Unprecedented torrential rains – an atmospheric river – have caused major flooding and landslides in British Columbia, cutting the interior off and closed highways for days. This meant no trains leaving the harbour, no trucks and no cars coming through with supplies, causing shelves in grocery stores to empty. Panic buying didn’t help either. I looked at our pantry and figured we’d be alright for about a week before I would have to get creative and invent some new pasta and rice dishes. At least my neighbour’s chickens are laying unperturbed by climate change. ‘It’s a mess,’ Camp said after we made ourselves comfortable in our usual corner at the seaside pub. Luckily, I’m not involved in shopping or cooking, since Muriel takes care of all that.’

            ‘Well, I’m the one shopping and cooking since Clare is still in the trenches, bringing home the bacon, postponing her retirement,’ I said. ‘I remember my mom used to make a weekly shopping list, complete with a budget and booklets of stamps and coupons on the table. It was a pennywise, weekly exercise in frugality. The meals were routine, meat only on weekends. Lots of liver, tripe and black pudding on week-days. Left overs on Thursday, fish on Fridays. The main meal was always at lunch time when my dad came home for his two-hour lunch break. These days, I shop maybe every third day and always make it up on the fly. Maybe a look in the fridge or the pantry before heading out, that’s about it.’

            ‘You check the prices, go for the discounts?’ Camp asked, lifting his pint.

            ‘Not really. Actually, I do go for the discounts at the liquor store but groceries I just buy without checking the prices. What’s the point? Just because I think cheese is outrageously expensive, I still have to have it. Life without cheese isn’t worth living.’

            ‘Well, my friend, we’re lucky we have the means. It’s not like this everywhere. Millions go hungry every day, from sub-Sahara dust bowls to the refugees and migrants from the southern US border to those trapped between Poland and Belarus or caught in tribal wars in Ethiopia, Yemen or Somalia.’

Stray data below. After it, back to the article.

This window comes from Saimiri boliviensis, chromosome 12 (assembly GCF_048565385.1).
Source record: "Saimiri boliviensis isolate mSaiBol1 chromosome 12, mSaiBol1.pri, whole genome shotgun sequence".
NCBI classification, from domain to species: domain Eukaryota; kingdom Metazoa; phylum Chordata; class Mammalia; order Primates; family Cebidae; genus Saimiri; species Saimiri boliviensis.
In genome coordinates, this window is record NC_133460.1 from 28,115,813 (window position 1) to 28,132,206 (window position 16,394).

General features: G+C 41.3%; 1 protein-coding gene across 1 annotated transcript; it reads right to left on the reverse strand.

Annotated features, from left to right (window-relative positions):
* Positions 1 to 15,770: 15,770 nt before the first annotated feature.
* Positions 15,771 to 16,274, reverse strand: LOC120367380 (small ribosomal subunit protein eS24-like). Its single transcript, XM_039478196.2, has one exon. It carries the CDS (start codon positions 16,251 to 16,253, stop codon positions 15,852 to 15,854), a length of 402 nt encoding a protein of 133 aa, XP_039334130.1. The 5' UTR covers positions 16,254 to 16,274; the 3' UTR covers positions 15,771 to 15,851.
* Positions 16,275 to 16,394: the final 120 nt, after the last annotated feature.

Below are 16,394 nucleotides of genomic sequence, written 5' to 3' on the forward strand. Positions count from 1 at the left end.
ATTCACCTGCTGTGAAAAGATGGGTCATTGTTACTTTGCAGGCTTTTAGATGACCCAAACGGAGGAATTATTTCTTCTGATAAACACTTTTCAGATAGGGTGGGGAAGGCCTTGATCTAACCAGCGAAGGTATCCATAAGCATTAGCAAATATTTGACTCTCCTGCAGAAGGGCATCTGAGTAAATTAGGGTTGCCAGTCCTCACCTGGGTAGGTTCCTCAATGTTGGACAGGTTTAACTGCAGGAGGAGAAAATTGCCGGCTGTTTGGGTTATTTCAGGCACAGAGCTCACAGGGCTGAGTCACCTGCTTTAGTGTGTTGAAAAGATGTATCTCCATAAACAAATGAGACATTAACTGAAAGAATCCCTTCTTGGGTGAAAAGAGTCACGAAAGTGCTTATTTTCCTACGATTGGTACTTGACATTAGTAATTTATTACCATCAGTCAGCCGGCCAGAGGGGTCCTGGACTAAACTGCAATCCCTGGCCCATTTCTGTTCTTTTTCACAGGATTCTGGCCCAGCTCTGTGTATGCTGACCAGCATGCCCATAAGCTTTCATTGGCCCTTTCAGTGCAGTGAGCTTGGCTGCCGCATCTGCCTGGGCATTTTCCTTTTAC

‘There were millions starving when I grew up. We just didn’t hear about it on a daily base,’ I said. 

            ‘We also didn’t hear about food fetishes, organic guilt shoppers and overpriced, over packaged gourmet foods.’

            ‘Whenever we didn’t like what’s on our plate, like zucchini or rise pudding, we were forced to sit and eat or go to bed hungry and it was then we were told to think of the poor starving people in Biafra or India. It meant nothing to me then and I didn’t understand why I was punished. It wasn’t my fault I didn’t like zucchini or raisins.’

            Camp chuckled and took a sip from his brew. ‘Even in our so-called civilized society, kids go hungry and if it wasn’t for school lunches, many of them would go without proper nutrition. On the other side of the coin looms large the biggest health problem in the US: Obesity. Poor diets, too much junk and processed foods and low levels of exercise due to excess driving because of urban sprawl are the main causes,’ Camp said.

            ‘Yes, I read somewhere that over 60 percent of the American diet consists of food that has been taken apart and put back together with various combinations of sugar, salt, oils and additives. Bon appetit!’

            We both looked out at the grey, dark water. The only ray of sunshine at this hour is in our drinks. I’ve never seen so much rain like the past month. Or maybe we just forget.

            ‘Old bread is not hard – no bread is hard!’ I quoted the proverb often used by my dad when I was just a snotty boy reaching for the fresh bread, blithely ignoring the old crusty loaf. My Dad, who rose early every day, used to eat the old crusts and dunk them in a big bowl of morning coffee before he set off for work.’ 

            ‘And then there is food-insecurity. According to Provincial Health Authority, one in ten BC households is food-insecure. In the US it’s one in five. This sad statistic is led by single moms with kids. No surprise there,’ Camp said.

            ‘This is the time of year when food-banks are particularly busy. Even the liquor store is collecting funds for the local food banks.’

            ‘What? To contribute beer or wine?’ Camp said. ‘Sorry, bad joke.’

            ‘Not really,’ Vicky, who overheard that last remark, quipped. Even the poor like a drink once in a while.’

1 thought on “Food

  1. I could hardly believe it when I read about Vancouver and NW Washington. There’s some horrible weather event every couple weeks. I had not thought about that you guys would be affected by the port of Vancouver closing. What a drag. I hope it’s short.
    We got an electric car, a BOLT, and then about 3 months later it was under recall – an explosion hazard. Don’t keep it in your garage. (Then where can we charge it and keep it during snow?. It is a great little car except for that. And the fact that no one has an idea of when it will be repaired.


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